The government has knocked back a petition signed by more than 123,000 people calling for Eid and Diwali to be made public holidays despite an MP urging it to reconsider.
Petitioners argue that making the sacred days in the Muslim and Hindu calender recognised in the same way that Christmas Day is would be a sign that Britain is proud of its multicultural make-up, and would only encourage better community cohesion.
The petition was however rejected by the Department for Business, Innovation and Skills, leading Conservative MP for Harrow East Bob Blackman to initiate a parliamentary debate in the Backbench Business Committee in a bid to make government reconsider.
Mr Blackman said: “This is one of the largest e-petitions we’ve ever had and I felt it was extremely important to ensure that it received its deserved time in Parliament.
"I believe very passionately that community barriers and prejudices are best broken down when religions and their festivals are opened out for everyone to enjoy and celebrate.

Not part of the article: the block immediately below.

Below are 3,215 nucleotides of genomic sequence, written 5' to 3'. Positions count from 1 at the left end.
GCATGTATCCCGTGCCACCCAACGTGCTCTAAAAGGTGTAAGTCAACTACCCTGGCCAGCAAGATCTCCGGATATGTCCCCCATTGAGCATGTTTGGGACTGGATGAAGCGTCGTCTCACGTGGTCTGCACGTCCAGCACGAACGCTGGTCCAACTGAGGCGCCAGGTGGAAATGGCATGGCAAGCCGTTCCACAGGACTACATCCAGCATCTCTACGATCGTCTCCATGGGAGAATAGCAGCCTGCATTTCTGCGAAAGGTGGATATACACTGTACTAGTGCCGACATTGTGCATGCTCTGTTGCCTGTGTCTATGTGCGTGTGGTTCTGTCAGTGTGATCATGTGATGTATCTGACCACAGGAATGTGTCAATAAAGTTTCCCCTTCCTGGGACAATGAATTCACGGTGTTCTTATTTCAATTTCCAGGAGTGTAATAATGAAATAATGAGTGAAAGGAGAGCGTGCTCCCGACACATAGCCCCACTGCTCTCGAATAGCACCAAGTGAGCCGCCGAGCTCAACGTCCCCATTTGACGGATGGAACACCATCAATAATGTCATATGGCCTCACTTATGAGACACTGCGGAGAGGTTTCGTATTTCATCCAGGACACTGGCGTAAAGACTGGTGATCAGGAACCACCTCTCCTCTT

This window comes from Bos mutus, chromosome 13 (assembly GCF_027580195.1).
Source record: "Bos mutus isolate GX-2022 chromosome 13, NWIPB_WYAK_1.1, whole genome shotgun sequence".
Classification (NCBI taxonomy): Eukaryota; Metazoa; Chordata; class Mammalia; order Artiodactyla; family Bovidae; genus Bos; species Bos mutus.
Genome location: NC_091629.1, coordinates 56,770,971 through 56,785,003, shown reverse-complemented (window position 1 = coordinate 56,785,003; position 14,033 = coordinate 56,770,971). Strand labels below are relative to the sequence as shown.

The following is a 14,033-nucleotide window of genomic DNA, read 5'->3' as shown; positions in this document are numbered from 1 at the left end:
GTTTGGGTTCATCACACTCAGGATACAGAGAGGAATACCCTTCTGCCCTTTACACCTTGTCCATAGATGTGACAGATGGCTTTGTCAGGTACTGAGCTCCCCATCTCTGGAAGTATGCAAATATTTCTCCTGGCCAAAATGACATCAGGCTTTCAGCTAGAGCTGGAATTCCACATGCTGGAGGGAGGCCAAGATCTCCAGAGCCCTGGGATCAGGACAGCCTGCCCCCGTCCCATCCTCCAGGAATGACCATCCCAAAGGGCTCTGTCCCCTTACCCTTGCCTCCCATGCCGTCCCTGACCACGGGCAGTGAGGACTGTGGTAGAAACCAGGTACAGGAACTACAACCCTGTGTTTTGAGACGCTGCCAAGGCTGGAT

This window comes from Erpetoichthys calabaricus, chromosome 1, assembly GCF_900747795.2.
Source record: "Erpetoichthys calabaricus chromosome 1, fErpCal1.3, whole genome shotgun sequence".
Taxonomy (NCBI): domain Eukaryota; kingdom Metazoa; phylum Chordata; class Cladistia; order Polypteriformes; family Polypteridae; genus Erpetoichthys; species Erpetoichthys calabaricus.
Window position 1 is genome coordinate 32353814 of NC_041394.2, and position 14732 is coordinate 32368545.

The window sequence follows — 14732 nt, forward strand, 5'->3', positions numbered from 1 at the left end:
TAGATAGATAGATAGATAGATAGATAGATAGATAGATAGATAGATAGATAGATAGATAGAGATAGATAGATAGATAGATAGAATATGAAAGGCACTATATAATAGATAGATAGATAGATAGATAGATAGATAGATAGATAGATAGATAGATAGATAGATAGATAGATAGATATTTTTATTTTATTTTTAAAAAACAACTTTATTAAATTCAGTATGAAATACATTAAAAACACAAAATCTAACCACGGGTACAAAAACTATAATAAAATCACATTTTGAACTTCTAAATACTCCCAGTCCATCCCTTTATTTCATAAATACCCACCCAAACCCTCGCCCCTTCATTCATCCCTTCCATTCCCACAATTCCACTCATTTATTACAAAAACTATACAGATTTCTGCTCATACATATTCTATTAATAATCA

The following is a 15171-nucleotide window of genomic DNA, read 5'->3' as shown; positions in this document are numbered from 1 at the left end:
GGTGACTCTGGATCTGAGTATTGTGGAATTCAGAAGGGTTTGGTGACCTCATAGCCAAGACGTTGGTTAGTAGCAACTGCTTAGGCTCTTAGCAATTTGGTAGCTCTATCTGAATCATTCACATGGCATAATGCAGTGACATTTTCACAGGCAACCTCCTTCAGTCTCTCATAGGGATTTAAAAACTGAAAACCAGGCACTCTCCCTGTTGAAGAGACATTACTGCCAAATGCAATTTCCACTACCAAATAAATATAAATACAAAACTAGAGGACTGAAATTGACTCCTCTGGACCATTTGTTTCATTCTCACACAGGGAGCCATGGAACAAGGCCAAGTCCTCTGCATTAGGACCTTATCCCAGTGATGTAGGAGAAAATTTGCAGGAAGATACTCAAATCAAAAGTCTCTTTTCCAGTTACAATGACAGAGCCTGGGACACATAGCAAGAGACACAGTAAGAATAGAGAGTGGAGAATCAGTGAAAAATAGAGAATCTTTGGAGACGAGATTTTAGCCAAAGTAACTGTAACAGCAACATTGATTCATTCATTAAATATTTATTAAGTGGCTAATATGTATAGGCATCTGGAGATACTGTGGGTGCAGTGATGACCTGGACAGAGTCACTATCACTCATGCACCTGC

"We have fewer public holidays in this country than almost everywhere else in the world, and I feel that recognising dates of importance to our Hindu and Muslim communities – the second and third largest religious communities in our country – would be an important statement of recognition of their place in Britain today."
Should Muslim and Hindu holidays Eid and Diwali be made public holidays?
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The MP's call for the government to reconsider its position on the matter was knocked back however.
Business minister Jenny Willott MP (Liberal Democrat), replying to Mr Blackman, said: "The government does not believe that there should be a public holiday to mark these particular occasions.
"I know that will disappoint some people."
What do you think? Should Diwali and Eid be made public holidays? Email reporter John Shammas on firstname.lastname@example.org or comment in the comment section below.